Author : Ron Sinclair

17 December 2009

October’s general meeting of the IEC in Tel Aviv saw agreement on the new standard for Ex ‘s’ equipment and ongoing work for the transfer of the non-electrical standards work from CEN to IEC. Ron Sinclair was there and reports on these development

The requirement to develop a special protection Ex ‘s’ standard came from the IECEx Certification Scheme.  Europeans, using the ATEX Directive, have become used to allowing a degree of initiative in interpretation of standards, since the certification is against the Essential Health and Safety Requirements of the Directive, rather than against the letter of the standard. This is not to say that standards can be ignored, but under ATEX there is latitude available where strict compliance cannot be obtained because the product does not fit neatly into the scope of one or other of the standardised protection concepts. 

This is both a strength and a weakness of ATEX.  Innovation is possible, but how something is deemed to comply can become obscured and there might rightly be concern that, at the most, only one Notified Body has reviewed the process.

Although the standard for construction and the process for certification have to be dealt with in different documents, it should be understood that, if the Ex ‘s’ standard is published, it will be handled in a fairly rigid process within the IECEx Scheme.  Put in ATEX terms, one Certification Body would be involved with Category 3 equipment (EPL Gc or Dc), two bodies with Category 2 equipment (EPL Mb, Gb or Db) and three bodies with Category 1 equipment (EPL Ma, Ga or Da). 

Thus it can be seen that the IECEx Scheme will be giving a very much higher level of scrutiny than is afforded via ATEX where, for Category 3, there is no need to involve a Notified Body at all.

A plenary session of IEC TC31at the Tel Aviv meeting was very much a reporting session on progress in the various sub-committees, working groups, project teams (developing new standards) and maintenance teams (preparing new editions of existing standards). One of the more interesting developments was reported from the sub-committee for intrinsic safety. Because of health hazards, they are contemplating finding an alternative to cadmium as a material for use in the spark-test apparatus.  There is concern for the toxic exposure of the test engineers, both through physically handling the cadmium disk and from the vapour that is produced by the spark between the cadmium and the tungsten wires.  If the search is successful, we may have to get used to a change in all the standard curves.

Less than a week after the Tel Aviv, CLC-TC31 met in Dublin.  The Cenelec meeting is very different to the IEC equivalent, as nearly all the technical work is done at IEC level. Cenelec committees do have a significant responsibility in formulating the ATEX annexes for the IEC standards when published in their EN versions. 

There was only one real question for discussion in Dublin, but it is a subject which can directly affect every user and purchaser of Ex equipment in Europe. It is: What is meant by “state of the art?” 

Those who are familiar with the ATEX Directive 94/9/EC will recall the preamble to the Essential Health and Safety Requirements (EHSRs) outlined in Annex II.  This states that “technological knowledge” can develop rapidly and that such developed knowledge should be used as soon as possible in assessing compliance with the EHSRs.  This seems such a simple statement, but it is clearly capable of many different interpretations, and it is those differing interpretations which have led to delay in the publishing of the EN versions of the IEC standards.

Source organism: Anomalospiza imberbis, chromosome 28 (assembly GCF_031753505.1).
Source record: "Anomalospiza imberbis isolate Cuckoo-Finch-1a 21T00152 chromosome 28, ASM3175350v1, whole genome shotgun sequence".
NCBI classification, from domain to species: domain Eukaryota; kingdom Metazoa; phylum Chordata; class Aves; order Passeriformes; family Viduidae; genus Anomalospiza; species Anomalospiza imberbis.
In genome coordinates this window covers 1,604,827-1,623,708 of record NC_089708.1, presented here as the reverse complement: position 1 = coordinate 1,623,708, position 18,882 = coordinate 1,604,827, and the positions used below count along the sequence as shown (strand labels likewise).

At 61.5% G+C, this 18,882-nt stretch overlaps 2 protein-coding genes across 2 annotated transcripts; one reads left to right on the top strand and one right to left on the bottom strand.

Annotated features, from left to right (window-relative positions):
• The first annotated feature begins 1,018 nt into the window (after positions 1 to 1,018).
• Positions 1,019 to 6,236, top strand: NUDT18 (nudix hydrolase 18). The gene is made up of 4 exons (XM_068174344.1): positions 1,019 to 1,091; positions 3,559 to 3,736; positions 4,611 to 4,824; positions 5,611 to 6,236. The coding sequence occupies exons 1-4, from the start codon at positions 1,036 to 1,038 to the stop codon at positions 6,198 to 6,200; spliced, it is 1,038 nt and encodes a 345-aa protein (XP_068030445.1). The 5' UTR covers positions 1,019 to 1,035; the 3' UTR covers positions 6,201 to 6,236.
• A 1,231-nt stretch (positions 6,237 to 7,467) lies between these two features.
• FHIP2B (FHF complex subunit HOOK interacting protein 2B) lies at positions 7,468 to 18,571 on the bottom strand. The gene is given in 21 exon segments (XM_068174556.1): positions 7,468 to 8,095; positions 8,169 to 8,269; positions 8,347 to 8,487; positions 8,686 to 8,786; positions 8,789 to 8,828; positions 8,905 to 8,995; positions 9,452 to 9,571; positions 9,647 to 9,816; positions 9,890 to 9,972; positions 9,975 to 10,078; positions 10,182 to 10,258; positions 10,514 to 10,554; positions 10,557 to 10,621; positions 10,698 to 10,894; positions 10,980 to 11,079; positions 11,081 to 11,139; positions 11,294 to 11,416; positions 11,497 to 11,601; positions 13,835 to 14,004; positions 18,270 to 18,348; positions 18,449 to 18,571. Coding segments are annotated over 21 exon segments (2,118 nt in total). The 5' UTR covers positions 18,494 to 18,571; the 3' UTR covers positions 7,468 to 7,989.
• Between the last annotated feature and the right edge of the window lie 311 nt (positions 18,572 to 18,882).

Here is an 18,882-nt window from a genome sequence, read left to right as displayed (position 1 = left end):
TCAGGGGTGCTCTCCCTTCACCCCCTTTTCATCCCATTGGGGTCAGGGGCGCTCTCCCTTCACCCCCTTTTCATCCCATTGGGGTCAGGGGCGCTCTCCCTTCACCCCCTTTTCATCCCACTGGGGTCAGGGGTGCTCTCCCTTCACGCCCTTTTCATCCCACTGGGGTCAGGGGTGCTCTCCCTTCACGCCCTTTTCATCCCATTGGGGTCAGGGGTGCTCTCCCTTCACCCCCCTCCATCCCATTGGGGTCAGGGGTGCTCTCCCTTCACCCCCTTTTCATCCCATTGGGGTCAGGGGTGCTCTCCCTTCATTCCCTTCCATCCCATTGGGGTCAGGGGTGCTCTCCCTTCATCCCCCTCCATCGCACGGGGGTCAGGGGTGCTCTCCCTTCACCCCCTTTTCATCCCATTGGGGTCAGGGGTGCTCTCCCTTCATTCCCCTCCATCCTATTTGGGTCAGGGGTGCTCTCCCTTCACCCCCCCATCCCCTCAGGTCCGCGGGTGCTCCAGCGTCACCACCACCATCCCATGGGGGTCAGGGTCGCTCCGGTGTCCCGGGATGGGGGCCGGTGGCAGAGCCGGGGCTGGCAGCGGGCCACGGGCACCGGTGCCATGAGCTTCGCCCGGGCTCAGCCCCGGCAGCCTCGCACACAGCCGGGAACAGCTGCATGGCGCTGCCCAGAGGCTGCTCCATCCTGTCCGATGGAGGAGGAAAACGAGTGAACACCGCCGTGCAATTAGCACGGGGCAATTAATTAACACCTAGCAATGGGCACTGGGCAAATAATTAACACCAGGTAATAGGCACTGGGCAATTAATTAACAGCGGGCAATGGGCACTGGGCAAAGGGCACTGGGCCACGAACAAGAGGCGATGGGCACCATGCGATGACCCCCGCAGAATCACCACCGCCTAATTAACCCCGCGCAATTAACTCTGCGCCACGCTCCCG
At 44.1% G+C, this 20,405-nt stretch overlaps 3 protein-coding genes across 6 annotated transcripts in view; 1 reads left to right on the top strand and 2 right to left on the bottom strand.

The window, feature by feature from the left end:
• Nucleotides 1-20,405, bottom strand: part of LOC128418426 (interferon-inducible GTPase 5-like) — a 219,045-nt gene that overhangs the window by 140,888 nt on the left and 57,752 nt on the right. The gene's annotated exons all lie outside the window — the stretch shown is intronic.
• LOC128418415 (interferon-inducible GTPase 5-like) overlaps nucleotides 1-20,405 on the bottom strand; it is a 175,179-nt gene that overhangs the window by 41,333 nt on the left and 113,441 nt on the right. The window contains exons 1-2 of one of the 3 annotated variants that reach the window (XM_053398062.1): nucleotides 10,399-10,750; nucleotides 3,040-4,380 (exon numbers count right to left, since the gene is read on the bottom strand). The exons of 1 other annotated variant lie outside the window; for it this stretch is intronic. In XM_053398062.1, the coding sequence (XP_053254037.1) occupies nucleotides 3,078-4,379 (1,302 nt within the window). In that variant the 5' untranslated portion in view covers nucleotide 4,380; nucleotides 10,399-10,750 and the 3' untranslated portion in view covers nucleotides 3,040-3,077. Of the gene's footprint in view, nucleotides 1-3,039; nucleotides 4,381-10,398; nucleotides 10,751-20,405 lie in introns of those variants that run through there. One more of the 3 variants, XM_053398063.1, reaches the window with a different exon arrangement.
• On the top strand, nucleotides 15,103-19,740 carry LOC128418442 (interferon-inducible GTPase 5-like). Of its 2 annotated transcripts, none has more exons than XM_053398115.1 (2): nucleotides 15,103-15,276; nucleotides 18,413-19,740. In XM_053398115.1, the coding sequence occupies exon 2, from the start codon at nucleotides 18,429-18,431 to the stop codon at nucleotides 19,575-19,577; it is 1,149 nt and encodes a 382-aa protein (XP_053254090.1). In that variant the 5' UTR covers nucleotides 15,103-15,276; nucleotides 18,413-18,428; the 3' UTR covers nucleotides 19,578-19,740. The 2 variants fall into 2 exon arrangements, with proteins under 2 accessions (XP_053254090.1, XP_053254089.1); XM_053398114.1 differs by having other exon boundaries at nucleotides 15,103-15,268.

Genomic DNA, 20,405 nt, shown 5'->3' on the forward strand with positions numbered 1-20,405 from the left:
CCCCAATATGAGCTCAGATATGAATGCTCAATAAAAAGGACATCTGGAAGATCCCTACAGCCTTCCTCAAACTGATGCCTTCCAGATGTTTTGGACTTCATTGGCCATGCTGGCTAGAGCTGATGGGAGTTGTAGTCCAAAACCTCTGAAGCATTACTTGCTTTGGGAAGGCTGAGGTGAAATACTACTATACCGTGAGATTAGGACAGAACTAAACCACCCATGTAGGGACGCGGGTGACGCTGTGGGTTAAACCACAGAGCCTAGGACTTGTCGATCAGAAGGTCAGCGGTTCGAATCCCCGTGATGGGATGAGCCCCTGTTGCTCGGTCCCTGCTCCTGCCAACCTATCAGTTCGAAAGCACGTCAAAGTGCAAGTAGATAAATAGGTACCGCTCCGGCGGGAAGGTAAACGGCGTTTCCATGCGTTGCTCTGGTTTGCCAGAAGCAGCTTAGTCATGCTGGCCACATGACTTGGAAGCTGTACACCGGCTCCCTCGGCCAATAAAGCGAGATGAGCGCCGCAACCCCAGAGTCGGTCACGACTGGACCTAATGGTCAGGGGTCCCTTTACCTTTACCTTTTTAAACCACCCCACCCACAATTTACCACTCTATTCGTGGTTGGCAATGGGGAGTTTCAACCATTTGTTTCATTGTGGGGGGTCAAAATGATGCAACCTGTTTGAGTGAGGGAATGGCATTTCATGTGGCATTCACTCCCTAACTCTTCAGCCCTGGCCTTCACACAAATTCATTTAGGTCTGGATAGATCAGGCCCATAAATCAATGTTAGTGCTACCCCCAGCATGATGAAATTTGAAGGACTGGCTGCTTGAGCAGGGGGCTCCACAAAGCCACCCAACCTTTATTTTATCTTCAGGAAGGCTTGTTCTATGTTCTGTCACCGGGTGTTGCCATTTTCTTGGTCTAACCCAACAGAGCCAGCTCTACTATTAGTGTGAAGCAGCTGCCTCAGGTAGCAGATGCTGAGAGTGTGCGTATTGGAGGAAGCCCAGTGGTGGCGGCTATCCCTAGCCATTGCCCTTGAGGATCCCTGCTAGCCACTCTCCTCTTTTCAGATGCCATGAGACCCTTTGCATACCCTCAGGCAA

Although there are shades of opinion between them, there are two diametrically opposing views.  Because there is little evidence of correctly designed, installed and maintained Ex equipment having been the source of explosions for many years, it can be concluded that all equipment made in accordance with any of the EN standards issued over the last 30 years is probably safe enough, and that developments in the standards have no effect on compliance with the EHSRs.

The body of stakeholders represented within the standards development system have concluded that changes in the standards are necessary to take account of technical developments and to clarify possible interpretations of the standards and that, therefore, the latest published standard represents the intent of the EHSRs.

The committee is currently awaiting a view on this from the European Commission, but in the meantime have agreed to set up a joint working group with CEN-TC305 (responsible for the non-electrical standards) to try and resolve some of these issues.  The problem is that some of the views are so entrenched that finding a solution by consensus may not be possible.

The view expressed by the UK government – having taken  soundings from  UK stakeholders –  aligns most closely with the second option. There is particular concern that otherwise, there can be a significant commercial distortion to the market by allowing continued sale of products which do not comply with the latest standards. 

Is it right, for example, that the manufacturer of an Ex n fluorescent light fitting can use a standard industrial acrylic diffuser  – which can pass a 2 Joule impact test when new  –  if the equipment was first placed on the market before 2003, but a manufacturer designing a competitive product today must use a significantly more expensive material, possibly polycarbonate, which can pass a 4 Joule impact test after the ageing process for high temperature and high humidity required by the current standard.

In the end, it comes down to the fundamental question: is the Directive about free and equal trade, or is it just about minimum safety levels?

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